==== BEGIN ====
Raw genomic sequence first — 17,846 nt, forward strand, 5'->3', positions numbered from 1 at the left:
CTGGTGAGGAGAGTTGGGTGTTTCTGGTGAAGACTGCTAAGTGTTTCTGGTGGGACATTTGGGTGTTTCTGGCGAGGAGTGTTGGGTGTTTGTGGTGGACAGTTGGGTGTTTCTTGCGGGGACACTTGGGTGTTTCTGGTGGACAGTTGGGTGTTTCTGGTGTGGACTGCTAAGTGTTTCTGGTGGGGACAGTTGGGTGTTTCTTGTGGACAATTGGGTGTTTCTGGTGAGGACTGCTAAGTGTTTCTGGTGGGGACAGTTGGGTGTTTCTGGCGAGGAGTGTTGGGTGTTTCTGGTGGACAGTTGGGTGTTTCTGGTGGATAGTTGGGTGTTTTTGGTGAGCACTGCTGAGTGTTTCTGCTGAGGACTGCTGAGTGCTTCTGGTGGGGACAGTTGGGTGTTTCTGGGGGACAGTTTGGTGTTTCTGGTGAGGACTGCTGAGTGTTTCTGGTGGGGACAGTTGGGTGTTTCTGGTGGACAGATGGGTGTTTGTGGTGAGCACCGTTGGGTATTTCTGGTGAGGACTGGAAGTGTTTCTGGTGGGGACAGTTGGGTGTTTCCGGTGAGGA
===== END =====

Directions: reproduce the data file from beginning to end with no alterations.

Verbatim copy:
Raw genomic sequence first — 17,846 nt, forward strand, 5'->3', positions numbered from 1 at the left:
CTGGTGAGGAGAGTTGGGTGTTTCTGGTGAAGACTGCTAAGTGTTTCTGGTGGGACATTTGGGTGTTTCTGGCGAGGAGTGTTGGGTGTTTGTGGTGGACAGTTGGGTGTTTCTTGCGGGGACACTTGGGTGTTTCTGGTGGACAGTTGGGTGTTTCTGGTGTGGACTGCTAAGTGTTTCTGGTGGGGACAGTTGGGTGTTTCTTGTGGACAATTGGGTGTTTCTGGTGAGGACTGCTAAGTGTTTCTGGTGGGGACAGTTGGGTGTTTCTGGCGAGGAGTGTTGGGTGTTTCTGGTGGACAGTTGGGTGTTTCTGGTGGATAGTTGGGTGTTTTTGGTGAGCACTGCTGAGTGTTTCTGCTGAGGACTGCTGAGTGCTTCTGGTGGGGACAGTTGGGTGTTTCTGGGGGACAGTTTGGTGTTTCTGGTGAGGACTGCTGAGTGTTTCTGGTGGGGACAGTTGGGTGTTTCTGGTGGACAGATGGGTGTTTGTGGTGAGCACCGTTGGGTATTTCTGGTGAGGACTGGAAGTGTTTCTGGTGGGGACAGTTGGGTGTTTCCGGTGAGGA